Firstly, the SR60e is a particularly solid option if you’re looking for a relatively low-cost, yet high-quality pair of headphones. Retailing at around $79, they won’t break the bank compared to many other high-end options out there. This makes them accessible to a wider audience and more suitable for those who may be hesitant to invest in more expensive headphones.
Secondly, the Grado SR60e delivers excellent sound quality for the price. I found that the headphones offer a well-balanced sound profile with crisp, clear highs, and detailed mids. While the bass may not be as deep or powerful as the SR80e, it’s still remarkably satisfying for those interested in rock, pop, or other genres that don’t rely heavily on low frequencies.
Some key features of the Grado SR60e include:
- Open-back design for a more natural soundstage
- Lightweight construction for comfort during long listening sessions
- Durable materials for longevity
These features contribute to the overall appeal of the SR60e and make them an attractive option for the following types of listeners:
- Beginner audiophiles: If you’re just starting to explore the world of high-quality audio, the SR60e is a fantastic entry point. Their open-back design introduces you to the wider soundstage often preferred by audiophiles, without a high price tag.
- Budget-conscious listeners: If you want a good pair of headphones but can’t justify spending hundreds of dollars, the SR60e provides quality sound at a more accessible price.
- Home listeners: Due to their open-back design, these headphones are best suited for home use, where outside noise won’t be an issue. This makes them ideal for those who prefer to listen to their favorite tracks in the comfort of their own home.
To sum up, the Grado SR60e might be the right choice for you if you’re a budget-conscious listener or someone venturing into the world of high-quality audio for the first time. Although the SR80e does offer some advantages, such as a more extended bass response, the SR60e still holds its own when it comes to sound quality, comfort, and overall value for the price.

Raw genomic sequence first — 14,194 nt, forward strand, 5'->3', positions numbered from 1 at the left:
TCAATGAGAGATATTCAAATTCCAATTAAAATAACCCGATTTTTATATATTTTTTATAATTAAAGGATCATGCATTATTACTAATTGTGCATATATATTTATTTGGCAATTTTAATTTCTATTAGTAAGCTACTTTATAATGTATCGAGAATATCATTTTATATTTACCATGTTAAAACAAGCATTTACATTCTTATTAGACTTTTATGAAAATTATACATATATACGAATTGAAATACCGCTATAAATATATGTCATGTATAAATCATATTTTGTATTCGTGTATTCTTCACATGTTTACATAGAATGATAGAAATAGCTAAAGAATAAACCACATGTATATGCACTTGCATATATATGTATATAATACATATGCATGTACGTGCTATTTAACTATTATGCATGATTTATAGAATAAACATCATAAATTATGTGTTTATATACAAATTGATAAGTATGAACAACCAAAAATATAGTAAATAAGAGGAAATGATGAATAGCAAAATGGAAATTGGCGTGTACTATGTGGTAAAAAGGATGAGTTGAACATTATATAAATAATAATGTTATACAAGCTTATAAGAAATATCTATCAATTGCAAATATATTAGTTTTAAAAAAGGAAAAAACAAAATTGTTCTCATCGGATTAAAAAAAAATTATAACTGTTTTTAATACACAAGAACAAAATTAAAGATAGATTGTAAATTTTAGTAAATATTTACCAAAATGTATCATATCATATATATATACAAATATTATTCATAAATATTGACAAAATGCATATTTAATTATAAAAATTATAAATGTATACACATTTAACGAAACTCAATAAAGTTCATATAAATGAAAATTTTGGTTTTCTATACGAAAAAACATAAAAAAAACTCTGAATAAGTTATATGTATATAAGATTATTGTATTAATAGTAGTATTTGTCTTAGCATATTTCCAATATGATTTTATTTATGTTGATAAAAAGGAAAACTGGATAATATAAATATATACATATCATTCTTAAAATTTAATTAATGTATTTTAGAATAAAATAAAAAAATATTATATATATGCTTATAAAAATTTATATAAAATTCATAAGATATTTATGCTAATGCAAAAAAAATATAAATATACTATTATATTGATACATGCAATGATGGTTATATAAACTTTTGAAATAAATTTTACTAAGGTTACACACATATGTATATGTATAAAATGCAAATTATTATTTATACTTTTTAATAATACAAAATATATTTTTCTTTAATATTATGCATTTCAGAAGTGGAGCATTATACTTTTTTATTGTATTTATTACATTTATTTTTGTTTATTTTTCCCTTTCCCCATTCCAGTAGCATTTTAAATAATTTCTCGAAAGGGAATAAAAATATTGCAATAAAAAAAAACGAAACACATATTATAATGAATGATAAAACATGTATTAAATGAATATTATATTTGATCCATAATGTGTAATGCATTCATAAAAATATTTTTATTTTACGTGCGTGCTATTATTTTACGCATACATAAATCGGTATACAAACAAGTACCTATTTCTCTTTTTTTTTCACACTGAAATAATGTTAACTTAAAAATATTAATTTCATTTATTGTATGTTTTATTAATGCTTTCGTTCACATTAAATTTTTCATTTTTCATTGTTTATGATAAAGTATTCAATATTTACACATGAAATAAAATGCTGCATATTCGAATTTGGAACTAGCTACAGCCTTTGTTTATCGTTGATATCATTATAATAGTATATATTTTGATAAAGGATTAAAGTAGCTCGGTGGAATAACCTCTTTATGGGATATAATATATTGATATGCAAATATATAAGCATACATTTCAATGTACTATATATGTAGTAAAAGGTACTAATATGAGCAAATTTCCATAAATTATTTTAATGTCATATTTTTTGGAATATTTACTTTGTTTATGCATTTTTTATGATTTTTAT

Who Should Opt for the SR80e?
If you’re trying to decide between the Grado SR60e and the SR80e, it’s important to consider who might benefit most from the SR80e. Based on my experience with both headphones, I’d recommend the SR80e for those who are looking for a more refined audio experience and are willing to invest a bit more for better sound quality.
One of the key differences between these two models is the SR80e’s enhanced bass response. If you enjoy listening to music with a full, rich bass, the SR80e might be your better option. The boosted low end gives the SR80e a warmer and fuller sound overall, providing a more immersive experience for music enthusiasts.
Additionally, the SR80e offers an improved soundstage compared to its younger sibling. This means that you’ll perceive the audio to have a greater sense of spatial depth, allowing you to pinpoint individual instruments more clearly. It’s an excellent choice for those who value the ability to accurately recreate a live music experience or truly immerse themselves in their favorite recordings.
Here are some key reasons why someone might choose the SR80e:
- Greater bass response
- Improved soundstage
- Enhanced overall sound quality
While the SR80e is an excellent step up from the SR60e, it’s worth noting that it’s still part of Grado’s Prestige Series – meaning that it remains an entry-level option for those exploring the world of audiophile headphones. If you’re an individual who’s just starting to experiment with high-quality audio equipment, the SR80e is a fantastic choice that offers excellent value for money.
In conclusion, the SR80e is well-suited to those who appreciate a fuller, more immersive sound and are willing to pay a bit more for that upgrade in audio quality. Whether you’re a newfound music lover or a seasoned audiophile looking for an affordable entry-level option, the Grado SR80e offers an excellent balance of price and performance.
Final Verdict: SR60e vs SR80e
When choosing between Grado SR60e and SR80e headphones, it’s essential to consider the specific aspect you’re most concerned with in a pair of headphones. I’ve had the chance to experience both models and collected my thoughts on their performance, build quality, comfort, and overall value.
Ultimately, the choice comes down to your individual preferences and budget. Both models offer impressive sound quality and build, but the SR80e has a slight edge in overall performance. And while it’s true that you can’t go wrong with either model, I’d recommend the SR80e as the better investment if you’re passionate about your music and seek a truly immersive experience.